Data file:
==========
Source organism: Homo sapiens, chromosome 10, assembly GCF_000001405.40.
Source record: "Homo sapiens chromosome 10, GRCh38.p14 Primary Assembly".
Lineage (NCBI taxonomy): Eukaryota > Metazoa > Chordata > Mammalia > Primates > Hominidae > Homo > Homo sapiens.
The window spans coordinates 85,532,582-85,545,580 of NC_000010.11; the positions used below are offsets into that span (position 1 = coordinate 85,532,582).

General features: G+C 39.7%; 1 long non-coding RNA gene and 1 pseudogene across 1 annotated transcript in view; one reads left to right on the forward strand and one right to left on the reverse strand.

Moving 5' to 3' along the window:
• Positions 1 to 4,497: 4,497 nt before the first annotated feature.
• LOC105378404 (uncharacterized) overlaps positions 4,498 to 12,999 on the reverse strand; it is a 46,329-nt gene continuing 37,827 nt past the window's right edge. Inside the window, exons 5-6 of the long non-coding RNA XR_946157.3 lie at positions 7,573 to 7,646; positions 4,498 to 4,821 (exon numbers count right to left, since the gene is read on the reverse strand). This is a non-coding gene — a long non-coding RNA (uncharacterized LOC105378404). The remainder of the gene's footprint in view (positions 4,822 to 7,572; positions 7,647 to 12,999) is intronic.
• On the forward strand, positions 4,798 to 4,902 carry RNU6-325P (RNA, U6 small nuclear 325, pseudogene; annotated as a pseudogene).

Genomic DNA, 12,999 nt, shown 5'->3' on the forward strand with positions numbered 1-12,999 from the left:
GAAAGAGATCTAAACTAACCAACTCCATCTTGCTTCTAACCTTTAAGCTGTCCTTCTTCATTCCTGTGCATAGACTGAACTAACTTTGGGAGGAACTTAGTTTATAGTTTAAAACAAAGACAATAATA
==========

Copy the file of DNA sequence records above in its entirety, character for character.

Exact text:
Source organism: Homo sapiens, chromosome 10, assembly GCF_000001405.40.
Source record: "Homo sapiens chromosome 10, GRCh38.p14 Primary Assembly".
Lineage (NCBI taxonomy): Eukaryota > Metazoa > Chordata > Mammalia > Primates > Hominidae > Homo > Homo sapiens.
The window spans coordinates 85,532,582-85,545,580 of NC_000010.11; the positions used below are offsets into that span (position 1 = coordinate 85,532,582).

General features: G+C 39.7%; 1 long non-coding RNA gene and 1 pseudogene across 1 annotated transcript in view; one reads left to right on the forward strand and one right to left on the reverse strand.

Moving 5' to 3' along the window:
• Positions 1 to 4,497: 4,497 nt before the first annotated feature.
• LOC105378404 (uncharacterized) overlaps positions 4,498 to 12,999 on the reverse strand; it is a 46,329-nt gene continuing 37,827 nt past the window's right edge. Inside the window, exons 5-6 of the long non-coding RNA XR_946157.3 lie at positions 7,573 to 7,646; positions 4,498 to 4,821 (exon numbers count right to left, since the gene is read on the reverse strand). This is a non-coding gene — a long non-coding RNA (uncharacterized LOC105378404). The remainder of the gene's footprint in view (positions 4,822 to 7,572; positions 7,647 to 12,999) is intronic.
• On the forward strand, positions 4,798 to 4,902 carry RNU6-325P (RNA, U6 small nuclear 325, pseudogene; annotated as a pseudogene).

Genomic DNA, 12,999 nt, shown 5'->3' on the forward strand with positions numbered 1-12,999 from the left:
GAAAGAGATCTAAACTAACCAACTCCATCTTGCTTCTAACCTTTAAGCTGTCCTTCTTCATTCCTGTGCATAGACTGAACTAACTTTGGGAGGAACTTAGTTTATAGTTTAAAACAAAGACAATAATA